In a similar way it can be shown that if any number of forces, in the same plane, acting at a point, are in equilibrium, they may be represented, in magnitude and direction, by the sides of a polygon taken in order. Structural and Stress Analysis - Page 26by T.H.G. Megson - 2005 - 744 pagesLimited preview - About this book
| Architecture - 1872
...at the walls due to those forces. Now, it is known that if any number of forces act on a point, and **are in equilibrium, they may be represented in magnitude and direction by the sides of a** polygon drawn parallel to the direction of those forces, taken in regular succession. Thus if А BCDE,... | |
| Henry Wray - 1872
...1,269 Ibs. 2,000 1,200 2,000 1,269 2,231 It is known that if any number of forces act on a point, and **are in equilibrium, they may be represented in magnitude and direction by the sides of a** polygon drawn parallel to the direction of these forces taken consecutively. Thus if A, B, C, D, E... | |
| William James Browne - 1872
...a similar way it can be shown that if any number of forces, in the same plane, acting at a point, r **are in equilibrium, they may be represented, in magnitude and direction, by the** H sides of a polygon taken in- order. Thus let BC, BH, BF, BD, and BG be in equilibrium. By combining... | |
| De Volson Wood - Bridges - 1873 - 249 pages
...triangle, as a, b, c, Fig. 123. Since the forces at C, Fig. 122, including the strains in the bars, **are in equilibrium, they may be represented in magnitude and direction by the** three sides of a triangle. In Fig. 123, draw the lines 1 and 2 from the extremities of P, , parallel... | |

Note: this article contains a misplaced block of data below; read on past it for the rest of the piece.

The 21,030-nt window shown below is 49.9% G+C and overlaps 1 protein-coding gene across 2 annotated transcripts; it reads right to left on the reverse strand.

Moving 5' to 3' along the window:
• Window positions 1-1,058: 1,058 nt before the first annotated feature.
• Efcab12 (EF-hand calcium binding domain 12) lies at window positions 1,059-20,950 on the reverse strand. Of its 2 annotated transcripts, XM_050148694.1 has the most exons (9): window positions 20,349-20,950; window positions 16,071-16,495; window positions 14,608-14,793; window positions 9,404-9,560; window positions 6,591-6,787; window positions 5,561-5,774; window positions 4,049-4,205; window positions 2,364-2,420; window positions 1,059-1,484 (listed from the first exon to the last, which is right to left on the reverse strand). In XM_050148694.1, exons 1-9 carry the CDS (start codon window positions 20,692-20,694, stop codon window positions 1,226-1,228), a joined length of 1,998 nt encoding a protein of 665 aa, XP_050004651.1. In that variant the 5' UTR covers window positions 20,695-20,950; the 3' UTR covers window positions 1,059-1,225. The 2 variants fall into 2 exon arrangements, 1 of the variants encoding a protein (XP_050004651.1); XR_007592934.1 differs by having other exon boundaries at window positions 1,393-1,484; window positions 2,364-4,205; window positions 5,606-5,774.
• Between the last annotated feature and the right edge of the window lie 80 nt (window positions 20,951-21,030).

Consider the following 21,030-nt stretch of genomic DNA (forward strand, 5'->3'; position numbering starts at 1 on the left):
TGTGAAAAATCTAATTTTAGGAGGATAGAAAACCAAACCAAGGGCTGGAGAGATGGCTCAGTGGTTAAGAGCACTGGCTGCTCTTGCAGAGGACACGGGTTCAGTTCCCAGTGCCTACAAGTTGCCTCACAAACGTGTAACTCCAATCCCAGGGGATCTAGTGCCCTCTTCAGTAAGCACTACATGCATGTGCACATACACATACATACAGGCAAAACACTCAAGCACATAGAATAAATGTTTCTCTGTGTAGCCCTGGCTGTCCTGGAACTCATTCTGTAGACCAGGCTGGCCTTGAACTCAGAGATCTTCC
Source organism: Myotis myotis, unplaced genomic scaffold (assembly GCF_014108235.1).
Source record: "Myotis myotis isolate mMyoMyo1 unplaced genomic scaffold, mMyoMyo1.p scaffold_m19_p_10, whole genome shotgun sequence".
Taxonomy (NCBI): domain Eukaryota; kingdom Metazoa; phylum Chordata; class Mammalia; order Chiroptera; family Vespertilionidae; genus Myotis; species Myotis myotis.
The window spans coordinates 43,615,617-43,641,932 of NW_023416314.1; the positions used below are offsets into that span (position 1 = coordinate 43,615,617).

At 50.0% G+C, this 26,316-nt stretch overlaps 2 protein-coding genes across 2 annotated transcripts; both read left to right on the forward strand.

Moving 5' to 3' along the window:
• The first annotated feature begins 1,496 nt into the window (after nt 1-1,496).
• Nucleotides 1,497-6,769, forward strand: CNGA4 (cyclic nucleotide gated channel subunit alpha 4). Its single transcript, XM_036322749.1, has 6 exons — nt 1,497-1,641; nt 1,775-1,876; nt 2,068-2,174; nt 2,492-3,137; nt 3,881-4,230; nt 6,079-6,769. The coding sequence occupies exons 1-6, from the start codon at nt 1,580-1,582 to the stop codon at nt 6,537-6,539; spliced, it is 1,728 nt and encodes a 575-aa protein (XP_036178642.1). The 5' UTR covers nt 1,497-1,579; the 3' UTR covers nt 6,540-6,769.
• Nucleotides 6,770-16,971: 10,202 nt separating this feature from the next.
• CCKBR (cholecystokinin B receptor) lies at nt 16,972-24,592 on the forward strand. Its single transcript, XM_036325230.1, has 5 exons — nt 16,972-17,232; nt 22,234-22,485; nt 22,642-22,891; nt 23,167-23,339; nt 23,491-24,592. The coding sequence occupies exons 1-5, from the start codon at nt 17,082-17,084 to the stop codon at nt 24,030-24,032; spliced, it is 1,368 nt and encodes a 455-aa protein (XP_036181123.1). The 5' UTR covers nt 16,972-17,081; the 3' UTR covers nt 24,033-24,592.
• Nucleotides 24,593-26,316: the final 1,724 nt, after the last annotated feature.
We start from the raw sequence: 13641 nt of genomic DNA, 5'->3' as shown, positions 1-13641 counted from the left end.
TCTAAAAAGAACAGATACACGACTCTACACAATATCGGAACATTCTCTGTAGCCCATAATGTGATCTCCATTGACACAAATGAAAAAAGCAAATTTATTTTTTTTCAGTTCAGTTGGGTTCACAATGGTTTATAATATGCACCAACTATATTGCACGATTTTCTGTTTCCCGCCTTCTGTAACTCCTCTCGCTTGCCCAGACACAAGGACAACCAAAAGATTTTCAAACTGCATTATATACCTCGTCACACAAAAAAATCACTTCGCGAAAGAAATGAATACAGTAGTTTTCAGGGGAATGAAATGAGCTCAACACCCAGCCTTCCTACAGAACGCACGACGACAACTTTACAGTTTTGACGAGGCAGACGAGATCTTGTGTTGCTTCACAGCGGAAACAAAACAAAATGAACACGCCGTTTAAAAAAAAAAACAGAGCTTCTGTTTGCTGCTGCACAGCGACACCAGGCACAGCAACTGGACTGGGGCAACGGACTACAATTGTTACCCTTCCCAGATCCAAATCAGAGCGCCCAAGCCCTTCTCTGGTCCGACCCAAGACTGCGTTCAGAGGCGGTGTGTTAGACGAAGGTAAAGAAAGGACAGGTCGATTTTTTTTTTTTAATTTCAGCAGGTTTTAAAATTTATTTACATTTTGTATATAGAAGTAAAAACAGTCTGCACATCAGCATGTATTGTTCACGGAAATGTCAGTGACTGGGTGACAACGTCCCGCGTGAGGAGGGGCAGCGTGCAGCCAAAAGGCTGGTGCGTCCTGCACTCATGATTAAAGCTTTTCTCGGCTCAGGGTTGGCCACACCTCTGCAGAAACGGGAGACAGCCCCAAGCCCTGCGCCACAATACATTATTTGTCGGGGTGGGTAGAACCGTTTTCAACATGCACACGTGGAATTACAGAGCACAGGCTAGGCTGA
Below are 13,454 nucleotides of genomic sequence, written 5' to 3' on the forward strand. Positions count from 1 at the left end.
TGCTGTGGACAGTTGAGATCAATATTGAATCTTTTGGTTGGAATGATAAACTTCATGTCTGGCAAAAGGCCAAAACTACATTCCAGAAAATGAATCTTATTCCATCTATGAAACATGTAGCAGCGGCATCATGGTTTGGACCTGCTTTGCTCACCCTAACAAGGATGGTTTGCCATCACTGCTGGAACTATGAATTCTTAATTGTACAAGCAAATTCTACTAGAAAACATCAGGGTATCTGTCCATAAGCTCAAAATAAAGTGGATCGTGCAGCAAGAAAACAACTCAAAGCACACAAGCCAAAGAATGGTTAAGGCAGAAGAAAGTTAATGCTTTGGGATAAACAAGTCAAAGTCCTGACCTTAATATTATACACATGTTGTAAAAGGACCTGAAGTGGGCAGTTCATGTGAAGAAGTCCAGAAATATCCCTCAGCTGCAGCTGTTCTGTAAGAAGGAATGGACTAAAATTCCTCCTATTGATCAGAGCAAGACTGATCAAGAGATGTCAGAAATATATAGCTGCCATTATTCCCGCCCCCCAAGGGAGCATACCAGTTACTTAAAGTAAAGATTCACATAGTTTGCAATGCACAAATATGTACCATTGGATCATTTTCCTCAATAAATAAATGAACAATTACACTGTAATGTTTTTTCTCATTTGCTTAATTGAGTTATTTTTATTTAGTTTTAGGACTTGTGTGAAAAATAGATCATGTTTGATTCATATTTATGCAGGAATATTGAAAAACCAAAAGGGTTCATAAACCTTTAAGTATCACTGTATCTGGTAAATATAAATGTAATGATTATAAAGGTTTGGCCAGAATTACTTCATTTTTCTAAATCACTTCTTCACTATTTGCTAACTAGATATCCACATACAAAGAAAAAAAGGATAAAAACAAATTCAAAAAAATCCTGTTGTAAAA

| De Volson Wood - Mechanics, Analytic - 1876 - 472 pages
...before. The forces P and Fare called component forces. 44. TRIANGLE OF FORCES. If three concurrent forces **are in equilibrium, they may be represented in magnitude and direction by the sides of a** triangle taken in their order ; and if the direction of action of one be reversed, it will be the resultant... | |
| Engineering - 1878
...strains on the corresponding parts in (1). 13U. This results from the well-known law of mechanics, that **if a number of forces acting at a point are in equilibrium,** then if we lay off the forces in order, " the polygon should close." Also, having given, at any apex,... | |
| De Volson Wood - Mechanics, Analytic - 1882 - 249 pages
...The forces P and Fare called component forces. 44. TJRIANGLE OF FORCES. If three concurrent forces **are in equilibrium, they may be represented in magnitude and direction by the sides of a** triangle taken in their order ; and if the direction of action of one be reversed, it will be the resultant... | |
| William James Browne - Mechanics - 1883 - 200 pages
...Polygon of Forces. — In a similar way it can be shown that if any number of forces, in the same plane, **acting at a point, are in equilibrium, they may be...represented, in magnitude and direction, by the sides of a** polygon taken in order. Fo^ combining any two of the forces by the triangle of forces, say AB, BC (Fig.... | |
| Edward Albert Bowser - Kinematics - 1884 - 511 pages
...three forces act at the point A. The converse of this is also true ; viz., If three concurring forces **are in equilibrium, they may be represented in magnitude and direction by the sides of a** triangle, drawn parallel respectively to the directions of the forces. Thus, if AB and BC represent... | |
| Henry Adams - Mechanical engineering - 1891 - 263 pages
...all the same way round. 29. POLYGON OF FORCES. When more than three forces in one plane acting upon **a point are in equilibrium they may be represented in magnitude and direction by** lines forming a closed polygon. More fully defined in next paragraph. 30. FORCE POLYGON. When forces... | |
| |